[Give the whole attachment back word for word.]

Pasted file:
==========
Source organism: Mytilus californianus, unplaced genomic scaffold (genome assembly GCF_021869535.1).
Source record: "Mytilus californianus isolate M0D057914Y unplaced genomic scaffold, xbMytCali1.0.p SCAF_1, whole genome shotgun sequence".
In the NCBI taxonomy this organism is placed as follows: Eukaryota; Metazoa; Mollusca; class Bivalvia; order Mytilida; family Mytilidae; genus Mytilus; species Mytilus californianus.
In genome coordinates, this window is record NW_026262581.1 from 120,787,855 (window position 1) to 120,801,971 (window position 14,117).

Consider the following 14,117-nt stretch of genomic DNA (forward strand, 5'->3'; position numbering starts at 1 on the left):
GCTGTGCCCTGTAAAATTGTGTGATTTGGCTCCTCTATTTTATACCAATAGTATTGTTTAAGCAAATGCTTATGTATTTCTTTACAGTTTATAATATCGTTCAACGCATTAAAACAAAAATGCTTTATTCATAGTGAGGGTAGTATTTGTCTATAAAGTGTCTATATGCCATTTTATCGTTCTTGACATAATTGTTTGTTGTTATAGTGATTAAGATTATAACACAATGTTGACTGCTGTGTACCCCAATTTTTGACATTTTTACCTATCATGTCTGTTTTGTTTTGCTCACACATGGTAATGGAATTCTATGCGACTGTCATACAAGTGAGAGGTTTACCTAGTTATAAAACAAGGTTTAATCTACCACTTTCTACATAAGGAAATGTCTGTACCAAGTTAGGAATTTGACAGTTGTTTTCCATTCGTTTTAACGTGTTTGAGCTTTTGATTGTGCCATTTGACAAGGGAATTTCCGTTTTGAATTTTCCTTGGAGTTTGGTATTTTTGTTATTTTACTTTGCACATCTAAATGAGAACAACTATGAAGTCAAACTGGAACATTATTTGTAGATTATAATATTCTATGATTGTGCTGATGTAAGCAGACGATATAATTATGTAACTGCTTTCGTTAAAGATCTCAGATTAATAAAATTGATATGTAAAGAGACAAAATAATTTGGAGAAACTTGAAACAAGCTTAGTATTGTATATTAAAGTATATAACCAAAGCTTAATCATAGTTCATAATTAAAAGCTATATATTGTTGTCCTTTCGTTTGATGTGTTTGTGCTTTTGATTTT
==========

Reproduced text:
Source organism: Mytilus californianus, unplaced genomic scaffold (genome assembly GCF_021869535.1).
Source record: "Mytilus californianus isolate M0D057914Y unplaced genomic scaffold, xbMytCali1.0.p SCAF_1, whole genome shotgun sequence".
In the NCBI taxonomy this organism is placed as follows: Eukaryota; Metazoa; Mollusca; class Bivalvia; order Mytilida; family Mytilidae; genus Mytilus; species Mytilus californianus.
In genome coordinates, this window is record NW_026262581.1 from 120,787,855 (window position 1) to 120,801,971 (window position 14,117).

Consider the following 14,117-nt stretch of genomic DNA (forward strand, 5'->3'; position numbering starts at 1 on the left):
GCTGTGCCCTGTAAAATTGTGTGATTTGGCTCCTCTATTTTATACCAATAGTATTGTTTAAGCAAATGCTTATGTATTTCTTTACAGTTTATAATATCGTTCAACGCATTAAAACAAAAATGCTTTATTCATAGTGAGGGTAGTATTTGTCTATAAAGTGTCTATATGCCATTTTATCGTTCTTGACATAATTGTTTGTTGTTATAGTGATTAAGATTATAACACAATGTTGACTGCTGTGTACCCCAATTTTTGACATTTTTACCTATCATGTCTGTTTTGTTTTGCTCACACATGGTAATGGAATTCTATGCGACTGTCATACAAGTGAGAGGTTTACCTAGTTATAAAACAAGGTTTAATCTACCACTTTCTACATAAGGAAATGTCTGTACCAAGTTAGGAATTTGACAGTTGTTTTCCATTCGTTTTAACGTGTTTGAGCTTTTGATTGTGCCATTTGACAAGGGAATTTCCGTTTTGAATTTTCCTTGGAGTTTGGTATTTTTGTTATTTTACTTTGCACATCTAAATGAGAACAACTATGAAGTCAAACTGGAACATTATTTGTAGATTATAATATTCTATGATTGTGCTGATGTAAGCAGACGATATAATTATGTAACTGCTTTCGTTAAAGATCTCAGATTAATAAAATTGATATGTAAAGAGACAAAATAATTTGGAGAAACTTGAAACAAGCTTAGTATTGTATATTAAAGTATATAACCAAAGCTTAATCATAGTTCATAATTAAAAGCTATATATTGTTGTCCTTTCGTTTGATGTGTTTGTGCTTTTGATTTT